Theology is a Scary Word

Guest Post by Rev. Joe Kim

In a few short months, I will have finished half of my seminary education. I will be halfway to my M.Div. degree, halfway to no more papers, midterms and finals. I will be halfway done with paying tuition and halfway closer to getting a full-time job in ministry. It seems that this would be as good of a time as any to pause for some reflection…

This week, an email was sent out to the student body announcing the finalization of the Spring Course Schedules and Course Information. I opened my student records to see what distribution requirements I would need in order to graduate.

Biblical Studies: check.
Practical Theology: check.
History: check.
Theology: still a long ways to go.

I’ve already taken classes that have interested me, such as East Asian Christianity from 1500-1800, American Religion and American Literature, Sermons of the Civil Rights Movement and Justice and Social Ethics in the Old Testament. Now, there’s theology left.

Theology is a scary word.

It makes me think of books that are too big to read, ideas that are too big to grasp, papers that are too rushed to articulate clearly, people who are too old to be relevant. It’s no wonder to me that the church is losing its relevance, when what we are taught are stories and thoughts of old, with no application to the present, and no foresight into the future.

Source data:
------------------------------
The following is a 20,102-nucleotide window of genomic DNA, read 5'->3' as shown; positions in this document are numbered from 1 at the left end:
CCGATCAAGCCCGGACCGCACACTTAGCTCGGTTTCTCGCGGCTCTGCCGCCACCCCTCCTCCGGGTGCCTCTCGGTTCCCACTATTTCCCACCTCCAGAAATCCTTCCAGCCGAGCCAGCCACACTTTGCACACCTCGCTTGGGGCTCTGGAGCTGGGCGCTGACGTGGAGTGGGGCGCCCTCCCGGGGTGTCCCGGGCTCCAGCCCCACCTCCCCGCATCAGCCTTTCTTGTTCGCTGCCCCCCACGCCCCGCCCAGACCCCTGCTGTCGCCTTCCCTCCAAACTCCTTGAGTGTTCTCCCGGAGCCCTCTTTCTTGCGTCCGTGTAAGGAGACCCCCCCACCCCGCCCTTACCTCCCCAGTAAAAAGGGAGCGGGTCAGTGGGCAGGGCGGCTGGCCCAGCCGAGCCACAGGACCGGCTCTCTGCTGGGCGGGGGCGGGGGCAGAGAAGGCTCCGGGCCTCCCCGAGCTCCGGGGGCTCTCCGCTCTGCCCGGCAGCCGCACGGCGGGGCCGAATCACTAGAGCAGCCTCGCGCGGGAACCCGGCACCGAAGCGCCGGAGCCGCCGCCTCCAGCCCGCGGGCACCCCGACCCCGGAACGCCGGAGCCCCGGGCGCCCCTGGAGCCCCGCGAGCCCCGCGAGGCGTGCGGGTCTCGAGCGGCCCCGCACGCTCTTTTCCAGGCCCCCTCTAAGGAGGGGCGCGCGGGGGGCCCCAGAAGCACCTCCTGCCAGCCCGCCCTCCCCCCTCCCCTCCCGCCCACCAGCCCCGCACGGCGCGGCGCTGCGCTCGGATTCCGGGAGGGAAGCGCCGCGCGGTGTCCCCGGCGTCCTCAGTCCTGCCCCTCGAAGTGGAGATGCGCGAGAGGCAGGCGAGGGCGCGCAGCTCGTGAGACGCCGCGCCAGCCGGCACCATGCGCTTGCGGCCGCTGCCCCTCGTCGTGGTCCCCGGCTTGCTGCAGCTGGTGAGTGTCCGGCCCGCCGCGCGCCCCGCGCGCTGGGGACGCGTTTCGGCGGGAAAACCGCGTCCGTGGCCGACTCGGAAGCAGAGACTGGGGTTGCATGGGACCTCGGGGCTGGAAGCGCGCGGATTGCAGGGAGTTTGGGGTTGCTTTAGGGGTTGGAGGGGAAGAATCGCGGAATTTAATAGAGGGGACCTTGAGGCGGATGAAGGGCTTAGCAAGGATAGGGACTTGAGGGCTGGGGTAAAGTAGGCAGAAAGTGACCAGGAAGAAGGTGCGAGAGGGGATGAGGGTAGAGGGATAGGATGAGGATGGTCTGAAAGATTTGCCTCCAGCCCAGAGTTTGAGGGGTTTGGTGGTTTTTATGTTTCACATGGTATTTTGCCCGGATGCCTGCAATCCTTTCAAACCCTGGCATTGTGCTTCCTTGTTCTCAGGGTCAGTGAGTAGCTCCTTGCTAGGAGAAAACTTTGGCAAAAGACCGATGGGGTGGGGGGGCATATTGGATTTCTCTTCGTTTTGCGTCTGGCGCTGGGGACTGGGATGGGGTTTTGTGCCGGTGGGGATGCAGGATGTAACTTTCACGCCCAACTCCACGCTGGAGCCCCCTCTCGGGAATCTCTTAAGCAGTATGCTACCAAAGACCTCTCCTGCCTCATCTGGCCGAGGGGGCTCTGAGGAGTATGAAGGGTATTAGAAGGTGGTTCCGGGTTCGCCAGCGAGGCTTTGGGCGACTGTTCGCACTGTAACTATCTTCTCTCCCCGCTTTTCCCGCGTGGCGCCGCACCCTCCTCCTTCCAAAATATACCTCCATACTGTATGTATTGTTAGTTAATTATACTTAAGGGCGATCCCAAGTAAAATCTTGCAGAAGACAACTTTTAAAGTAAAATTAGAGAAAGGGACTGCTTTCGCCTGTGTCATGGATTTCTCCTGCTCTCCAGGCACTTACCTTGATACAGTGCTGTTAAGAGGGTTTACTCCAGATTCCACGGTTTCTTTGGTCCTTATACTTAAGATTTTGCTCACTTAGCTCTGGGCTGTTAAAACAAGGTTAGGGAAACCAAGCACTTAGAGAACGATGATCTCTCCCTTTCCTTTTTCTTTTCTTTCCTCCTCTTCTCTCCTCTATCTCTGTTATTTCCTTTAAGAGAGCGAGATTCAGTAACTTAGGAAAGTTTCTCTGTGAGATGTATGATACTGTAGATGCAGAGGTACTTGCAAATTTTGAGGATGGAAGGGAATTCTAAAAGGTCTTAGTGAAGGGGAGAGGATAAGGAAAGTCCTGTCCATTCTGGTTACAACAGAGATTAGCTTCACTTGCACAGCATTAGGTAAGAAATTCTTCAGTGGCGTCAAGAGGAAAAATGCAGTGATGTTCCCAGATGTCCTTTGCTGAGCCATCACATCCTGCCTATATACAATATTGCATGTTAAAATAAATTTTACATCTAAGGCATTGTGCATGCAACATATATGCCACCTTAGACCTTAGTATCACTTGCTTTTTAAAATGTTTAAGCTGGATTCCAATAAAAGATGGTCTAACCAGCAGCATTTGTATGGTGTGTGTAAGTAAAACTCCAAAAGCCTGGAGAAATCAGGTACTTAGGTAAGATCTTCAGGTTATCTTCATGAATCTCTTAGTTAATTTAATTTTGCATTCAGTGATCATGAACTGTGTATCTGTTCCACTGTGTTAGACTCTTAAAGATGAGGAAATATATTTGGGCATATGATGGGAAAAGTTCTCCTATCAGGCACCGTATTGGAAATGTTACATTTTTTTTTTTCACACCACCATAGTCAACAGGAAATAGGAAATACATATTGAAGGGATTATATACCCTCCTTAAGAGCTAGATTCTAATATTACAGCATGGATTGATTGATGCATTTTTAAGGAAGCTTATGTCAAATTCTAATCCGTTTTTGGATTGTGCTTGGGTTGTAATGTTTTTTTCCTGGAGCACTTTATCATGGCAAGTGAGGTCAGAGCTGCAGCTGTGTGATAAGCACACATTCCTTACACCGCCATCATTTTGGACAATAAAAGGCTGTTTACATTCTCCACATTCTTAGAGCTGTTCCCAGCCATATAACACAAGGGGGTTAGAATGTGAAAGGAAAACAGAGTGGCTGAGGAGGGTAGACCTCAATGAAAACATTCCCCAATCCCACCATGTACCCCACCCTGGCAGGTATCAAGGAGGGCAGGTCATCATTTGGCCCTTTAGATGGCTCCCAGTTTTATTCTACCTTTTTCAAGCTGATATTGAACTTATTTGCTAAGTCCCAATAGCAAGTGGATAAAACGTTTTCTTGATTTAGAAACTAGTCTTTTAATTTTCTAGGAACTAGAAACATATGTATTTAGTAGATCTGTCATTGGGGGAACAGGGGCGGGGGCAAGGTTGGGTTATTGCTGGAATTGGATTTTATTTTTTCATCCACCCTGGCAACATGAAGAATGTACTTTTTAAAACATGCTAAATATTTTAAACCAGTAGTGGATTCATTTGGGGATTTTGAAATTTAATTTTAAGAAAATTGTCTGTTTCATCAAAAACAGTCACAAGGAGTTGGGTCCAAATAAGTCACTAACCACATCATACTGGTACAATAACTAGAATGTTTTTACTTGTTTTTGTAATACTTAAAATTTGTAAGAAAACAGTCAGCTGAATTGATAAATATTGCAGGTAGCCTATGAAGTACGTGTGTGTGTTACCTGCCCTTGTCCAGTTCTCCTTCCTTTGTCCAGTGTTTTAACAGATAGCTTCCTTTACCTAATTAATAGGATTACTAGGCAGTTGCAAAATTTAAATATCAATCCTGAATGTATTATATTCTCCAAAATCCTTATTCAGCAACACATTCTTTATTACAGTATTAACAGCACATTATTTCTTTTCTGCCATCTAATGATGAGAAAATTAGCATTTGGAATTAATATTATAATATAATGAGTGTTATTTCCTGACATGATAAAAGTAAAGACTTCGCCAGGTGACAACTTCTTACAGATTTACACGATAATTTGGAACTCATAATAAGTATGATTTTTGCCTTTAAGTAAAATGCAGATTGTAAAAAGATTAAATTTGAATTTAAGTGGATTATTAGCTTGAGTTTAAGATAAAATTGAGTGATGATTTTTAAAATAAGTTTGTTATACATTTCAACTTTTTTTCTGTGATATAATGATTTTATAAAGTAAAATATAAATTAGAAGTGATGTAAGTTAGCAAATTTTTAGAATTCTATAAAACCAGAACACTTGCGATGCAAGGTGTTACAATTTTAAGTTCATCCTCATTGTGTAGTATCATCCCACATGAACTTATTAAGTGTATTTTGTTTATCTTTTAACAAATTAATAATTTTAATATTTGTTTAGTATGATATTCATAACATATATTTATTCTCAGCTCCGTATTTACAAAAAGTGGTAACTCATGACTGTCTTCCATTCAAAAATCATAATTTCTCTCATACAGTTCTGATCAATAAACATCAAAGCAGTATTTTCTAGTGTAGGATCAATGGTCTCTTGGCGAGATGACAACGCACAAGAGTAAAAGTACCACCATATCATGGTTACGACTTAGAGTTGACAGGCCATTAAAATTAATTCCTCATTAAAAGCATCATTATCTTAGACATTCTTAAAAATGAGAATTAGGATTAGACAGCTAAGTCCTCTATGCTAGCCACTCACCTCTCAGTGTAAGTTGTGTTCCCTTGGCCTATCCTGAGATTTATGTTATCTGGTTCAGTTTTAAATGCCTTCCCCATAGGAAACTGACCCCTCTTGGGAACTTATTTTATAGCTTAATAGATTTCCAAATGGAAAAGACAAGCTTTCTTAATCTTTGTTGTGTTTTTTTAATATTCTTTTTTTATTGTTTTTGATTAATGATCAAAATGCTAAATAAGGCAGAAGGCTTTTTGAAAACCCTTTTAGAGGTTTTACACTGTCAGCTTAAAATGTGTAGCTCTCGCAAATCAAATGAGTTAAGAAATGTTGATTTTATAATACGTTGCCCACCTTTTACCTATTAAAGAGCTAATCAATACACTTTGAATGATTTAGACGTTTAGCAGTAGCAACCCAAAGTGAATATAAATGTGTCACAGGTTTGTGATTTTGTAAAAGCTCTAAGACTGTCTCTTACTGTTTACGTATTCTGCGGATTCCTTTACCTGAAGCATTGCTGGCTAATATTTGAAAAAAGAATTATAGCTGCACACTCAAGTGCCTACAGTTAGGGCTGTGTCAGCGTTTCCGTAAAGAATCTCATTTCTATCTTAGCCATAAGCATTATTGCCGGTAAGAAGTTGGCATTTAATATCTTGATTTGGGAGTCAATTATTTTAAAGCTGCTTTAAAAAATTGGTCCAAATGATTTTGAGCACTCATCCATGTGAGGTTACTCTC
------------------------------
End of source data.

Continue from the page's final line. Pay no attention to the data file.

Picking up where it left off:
It appears to me that we seminarians pride ourselves on the intellectual knowledge gained in the classroom; what have we have read, how much we can recite, when can we be published. All the while, we are told over and over again that the Church is dying, and that the Church needs us–young people.

Is there a disconnect in the messaging? When can what I learn be applied to what I am sure I am called to do?

One of my professors said to us that organized religion lost Jesus. He paused, repeated the statement, then looked at us seated around the table and said, “You seminarians are organized religion!”

I pray it not be so.


Photo Credit: Image used under Creative Commons from Andrew Eason. Cropped from original.

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